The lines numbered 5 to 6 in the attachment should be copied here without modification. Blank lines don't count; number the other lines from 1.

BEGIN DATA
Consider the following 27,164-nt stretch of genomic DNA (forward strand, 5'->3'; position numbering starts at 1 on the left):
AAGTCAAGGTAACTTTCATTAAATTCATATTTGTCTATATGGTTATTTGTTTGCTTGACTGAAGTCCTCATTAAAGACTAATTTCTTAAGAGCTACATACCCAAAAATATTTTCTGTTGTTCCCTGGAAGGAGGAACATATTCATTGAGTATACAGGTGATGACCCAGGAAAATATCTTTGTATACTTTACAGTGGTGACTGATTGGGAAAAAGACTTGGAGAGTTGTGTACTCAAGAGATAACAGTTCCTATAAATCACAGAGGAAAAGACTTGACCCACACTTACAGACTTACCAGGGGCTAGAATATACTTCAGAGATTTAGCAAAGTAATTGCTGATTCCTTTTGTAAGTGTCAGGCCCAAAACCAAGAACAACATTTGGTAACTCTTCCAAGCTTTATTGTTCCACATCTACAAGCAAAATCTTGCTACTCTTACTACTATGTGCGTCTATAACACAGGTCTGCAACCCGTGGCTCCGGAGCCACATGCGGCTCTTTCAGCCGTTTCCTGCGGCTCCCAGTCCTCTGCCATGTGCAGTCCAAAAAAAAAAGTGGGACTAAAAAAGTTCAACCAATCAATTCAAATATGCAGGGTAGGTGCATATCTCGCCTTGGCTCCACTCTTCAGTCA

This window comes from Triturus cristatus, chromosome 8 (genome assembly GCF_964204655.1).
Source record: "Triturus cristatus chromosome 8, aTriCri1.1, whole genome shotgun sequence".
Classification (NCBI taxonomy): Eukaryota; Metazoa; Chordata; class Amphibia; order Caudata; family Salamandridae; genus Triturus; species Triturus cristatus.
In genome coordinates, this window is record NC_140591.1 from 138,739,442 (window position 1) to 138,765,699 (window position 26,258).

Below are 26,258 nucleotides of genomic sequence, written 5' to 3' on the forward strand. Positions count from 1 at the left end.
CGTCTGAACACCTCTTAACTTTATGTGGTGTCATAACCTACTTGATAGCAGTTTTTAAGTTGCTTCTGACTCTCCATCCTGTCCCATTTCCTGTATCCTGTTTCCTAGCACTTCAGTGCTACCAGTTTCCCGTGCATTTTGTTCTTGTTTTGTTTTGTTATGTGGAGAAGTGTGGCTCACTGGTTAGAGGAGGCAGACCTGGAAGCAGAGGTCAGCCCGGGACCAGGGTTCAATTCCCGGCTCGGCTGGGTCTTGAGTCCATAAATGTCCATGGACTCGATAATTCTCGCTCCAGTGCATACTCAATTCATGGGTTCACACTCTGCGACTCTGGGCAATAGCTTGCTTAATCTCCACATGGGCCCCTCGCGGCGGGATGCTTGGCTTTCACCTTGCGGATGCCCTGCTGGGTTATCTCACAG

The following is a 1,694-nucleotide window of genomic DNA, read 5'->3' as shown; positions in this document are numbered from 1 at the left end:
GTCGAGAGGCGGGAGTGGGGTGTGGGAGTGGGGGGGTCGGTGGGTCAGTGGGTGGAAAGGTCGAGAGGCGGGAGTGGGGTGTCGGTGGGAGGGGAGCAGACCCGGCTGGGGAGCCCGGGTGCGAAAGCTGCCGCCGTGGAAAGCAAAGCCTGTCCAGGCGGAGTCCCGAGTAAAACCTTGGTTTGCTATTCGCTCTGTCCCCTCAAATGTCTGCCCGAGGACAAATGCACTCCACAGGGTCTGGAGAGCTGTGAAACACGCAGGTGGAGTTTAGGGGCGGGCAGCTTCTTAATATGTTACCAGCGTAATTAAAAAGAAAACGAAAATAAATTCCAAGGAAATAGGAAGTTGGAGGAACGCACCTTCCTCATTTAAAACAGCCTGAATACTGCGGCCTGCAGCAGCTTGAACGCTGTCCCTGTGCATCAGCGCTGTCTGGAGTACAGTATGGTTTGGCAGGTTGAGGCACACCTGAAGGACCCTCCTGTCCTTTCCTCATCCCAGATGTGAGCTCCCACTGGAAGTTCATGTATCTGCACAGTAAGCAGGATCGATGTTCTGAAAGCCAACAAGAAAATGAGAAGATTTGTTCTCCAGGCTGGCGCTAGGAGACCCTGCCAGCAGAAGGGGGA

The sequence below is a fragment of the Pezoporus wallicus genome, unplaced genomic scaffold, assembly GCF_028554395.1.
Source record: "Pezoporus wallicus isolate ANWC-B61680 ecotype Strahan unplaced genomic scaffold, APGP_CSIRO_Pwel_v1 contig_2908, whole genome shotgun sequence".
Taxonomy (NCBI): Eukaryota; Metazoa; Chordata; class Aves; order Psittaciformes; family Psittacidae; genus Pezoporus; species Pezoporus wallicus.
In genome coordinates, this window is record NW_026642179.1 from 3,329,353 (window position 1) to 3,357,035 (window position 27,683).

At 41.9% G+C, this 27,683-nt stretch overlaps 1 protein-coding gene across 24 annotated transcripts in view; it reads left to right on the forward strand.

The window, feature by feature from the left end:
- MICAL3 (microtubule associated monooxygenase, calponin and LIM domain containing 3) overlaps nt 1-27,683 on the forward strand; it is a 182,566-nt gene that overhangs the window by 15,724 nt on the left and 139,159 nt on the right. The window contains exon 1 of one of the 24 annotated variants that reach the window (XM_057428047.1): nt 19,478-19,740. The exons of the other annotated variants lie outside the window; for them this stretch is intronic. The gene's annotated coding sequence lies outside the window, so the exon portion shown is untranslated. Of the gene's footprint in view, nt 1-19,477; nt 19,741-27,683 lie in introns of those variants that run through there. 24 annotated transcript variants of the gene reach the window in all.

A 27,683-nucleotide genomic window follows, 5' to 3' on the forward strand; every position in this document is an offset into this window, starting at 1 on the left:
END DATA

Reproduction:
Classification (NCBI taxonomy): Eukaryota; Metazoa; Chordata; class Amphibia; order Caudata; family Salamandridae; genus Triturus; species Triturus cristatus.
In genome coordinates, this window is record NC_140591.1 from 138,739,442 (window position 1) to 138,765,699 (window position 26,258).